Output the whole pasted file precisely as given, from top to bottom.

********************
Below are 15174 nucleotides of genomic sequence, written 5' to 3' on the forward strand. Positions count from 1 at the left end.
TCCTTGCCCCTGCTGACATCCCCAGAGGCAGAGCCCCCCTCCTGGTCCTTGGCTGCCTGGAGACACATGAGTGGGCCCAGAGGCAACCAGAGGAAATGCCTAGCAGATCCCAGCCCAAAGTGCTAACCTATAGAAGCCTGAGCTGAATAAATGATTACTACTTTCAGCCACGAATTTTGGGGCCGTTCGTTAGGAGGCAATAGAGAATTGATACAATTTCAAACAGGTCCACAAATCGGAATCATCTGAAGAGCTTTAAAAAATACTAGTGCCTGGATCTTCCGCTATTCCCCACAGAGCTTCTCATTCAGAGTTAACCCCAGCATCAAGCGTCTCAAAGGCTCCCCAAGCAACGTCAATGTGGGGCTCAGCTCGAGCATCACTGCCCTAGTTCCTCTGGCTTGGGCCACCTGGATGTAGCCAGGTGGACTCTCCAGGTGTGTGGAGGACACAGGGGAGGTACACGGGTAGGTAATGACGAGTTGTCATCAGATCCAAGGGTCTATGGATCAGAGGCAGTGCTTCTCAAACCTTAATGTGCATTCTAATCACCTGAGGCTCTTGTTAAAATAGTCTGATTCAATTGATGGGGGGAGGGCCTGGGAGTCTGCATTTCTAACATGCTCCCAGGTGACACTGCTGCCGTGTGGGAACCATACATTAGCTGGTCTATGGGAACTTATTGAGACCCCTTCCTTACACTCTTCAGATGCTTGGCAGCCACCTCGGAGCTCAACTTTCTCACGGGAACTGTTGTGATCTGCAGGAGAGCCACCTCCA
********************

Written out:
Below are 15174 nucleotides of genomic sequence, written 5' to 3' on the forward strand. Positions count from 1 at the left end.
TCCTTGCCCCTGCTGACATCCCCAGAGGCAGAGCCCCCCTCCTGGTCCTTGGCTGCCTGGAGACACATGAGTGGGCCCAGAGGCAACCAGAGGAAATGCCTAGCAGATCCCAGCCCAAAGTGCTAACCTATAGAAGCCTGAGCTGAATAAATGATTACTACTTTCAGCCACGAATTTTGGGGCCGTTCGTTAGGAGGCAATAGAGAATTGATACAATTTCAAACAGGTCCACAAATCGGAATCATCTGAAGAGCTTTAAAAAATACTAGTGCCTGGATCTTCCGCTATTCCCCACAGAGCTTCTCATTCAGAGTTAACCCCAGCATCAAGCGTCTCAAAGGCTCCCCAAGCAACGTCAATGTGGGGCTCAGCTCGAGCATCACTGCCCTAGTTCCTCTGGCTTGGGCCACCTGGATGTAGCCAGGTGGACTCTCCAGGTGTGTGGAGGACACAGGGGAGGTACACGGGTAGGTAATGACGAGTTGTCATCAGATCCAAGGGTCTATGGATCAGAGGCAGTGCTTCTCAAACCTTAATGTGCATTCTAATCACCTGAGGCTCTTGTTAAAATAGTCTGATTCAATTGATGGGGGGAGGGCCTGGGAGTCTGCATTTCTAACATGCTCCCAGGTGACACTGCTGCCGTGTGGGAACCATACATTAGCTGGTCTATGGGAACTTATTGAGACCCCTTCCTTACACTCTTCAGATGCTTGGCAGCCACCTCGGAGCTCAACTTTCTCACGGGAACTGTTGTGATCTGCAGGAGAGCCACCTCCA